Childhood and teen years are somewhat through a different lens these days. The impact of introducing technology into their hands at a young age has been to change their technical ability, but also opened a whole world up to them that previous generations could only dream about. At our fingertips, we are literally able to find the answers to life’s big questions (Thank you, Google), speak to others around the world and discover things we never would have known about before. Facebook, Twitter, Snapchat, Youtube – they’ve opened our eyes to a much wider world. It’s an amazing powerful thing – but, with great power comes great responsibility!
Parenting is a learn on the job kind of gig. There’s no training course, no book, no YouTube series that will prepare you for how full on it all is. I read a LOT when I was pregnant, and through the sleepless nights of feeds and windy babies. But the experience itself is something that you have to live through – which sounds like one of those things THOSE parents say, the ones we all resent “oh you just don’t know, you don’t have kids”. It’s life in a war zone. A beautiful, funny war zone that will leave you with scars and tears but laughter lines and good memories too. I learned a lot about life, about myself and about the whole keeping-a-human-alive thing. So, what would I do differently on a second baby?
The word “Pacing” has come to mean something different to me since being introduced to the Chronic Pain community. Prior to that, I had linked it very much so with parenting – pacing up and down corridors waiting for news, pacing up and down the house with a crying infant. In the chronic pain/illness world however, pacing is a coping strategy, basically “to pace yourself”. It’s a skill that can be quite difficult to get the hang of. In essence, you find out what your limit is, and then figure out your schedule to what you can do.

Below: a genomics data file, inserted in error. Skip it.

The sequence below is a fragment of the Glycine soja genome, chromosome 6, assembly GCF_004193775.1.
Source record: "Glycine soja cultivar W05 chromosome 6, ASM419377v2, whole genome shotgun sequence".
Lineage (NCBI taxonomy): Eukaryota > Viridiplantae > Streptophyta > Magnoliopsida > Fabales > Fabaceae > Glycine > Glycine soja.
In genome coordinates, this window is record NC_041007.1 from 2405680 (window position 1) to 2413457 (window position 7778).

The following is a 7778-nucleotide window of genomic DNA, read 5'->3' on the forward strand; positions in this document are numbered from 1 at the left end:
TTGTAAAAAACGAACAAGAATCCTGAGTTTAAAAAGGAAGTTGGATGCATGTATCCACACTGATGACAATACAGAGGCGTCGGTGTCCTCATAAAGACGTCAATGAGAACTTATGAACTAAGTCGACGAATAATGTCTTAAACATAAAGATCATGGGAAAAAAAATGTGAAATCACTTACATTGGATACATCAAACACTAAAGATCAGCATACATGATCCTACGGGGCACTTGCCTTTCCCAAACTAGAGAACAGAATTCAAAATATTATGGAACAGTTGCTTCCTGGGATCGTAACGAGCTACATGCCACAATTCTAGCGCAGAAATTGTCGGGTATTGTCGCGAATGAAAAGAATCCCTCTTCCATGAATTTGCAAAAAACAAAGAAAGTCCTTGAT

And then parenting comes along. Boom. My toddler DOES NOT CARE for pacing. Parenting and pacing are not the easiest of combinations to master.
Ah, television, the great divider of opinion. I, along with many parents, prior to becoming a mother was a “My child won’t watch it” type. All I can say to my former self is Ha. Ha. Ha. We worship at the church of Netflix some days to get by, it’s just how life is when it’s hectic and the toddler needs distraction so we can make dinner. However, that doesn’t mean I’m happy to stick him in front of just anything – there’s definitely stuff I don’t want him watching.
Since E doesn’t really watch conventional television, most of his watching is Youtube or Netflix based, which makes things a bit easier to monitor. I’ve been thinking a lot more lately about the content of what he’s watching, and after taking a look, have found a lot of options both entertaining AND educational. So, here are 9 Educational Shows that will appease both parent and child on Netflix.
The boy child is nearly three. He’s at that brilliant age where he’s a proper little human who you can actually have a conversation with. Okay, so his topics are limited and almost always come back to Fireman Sam or Paw Patrol, but we’re getting somewhere. He’s managing this whole new grown-up-toddler thing alongside his Tyrant-In-Training gig, so it’s a fine balance we have to work with. He tells me he’s a big boy (or a big girl, dependent on the day, we’re leaving him to figure it out), we’re half way to toilet training and I’m given a spark of joy each time he makes me a “cuppa-coffeee” from his toy kitchen. These are the good days.
I’m a big advocate of the internet and how it has enhanced my experience as a mother. Through my online communities on Facebook and beyond, I’ve met some incredible parents who have shared their experiences. I’ve made fantastic friends who I never would have met otherwise. I’ve had conversations late into the night about the frustrations of motherhood and been made to feel less like I’m going crazy and more like I belong. I have found my village. It’s a wonderful resource, a fantastic element which many people find essential to their daily lives. However, with all great power (the power of the online community), comes great responsibility, and I feel that this is something which can be easily ignored in the heat of the sleep-deprived moment.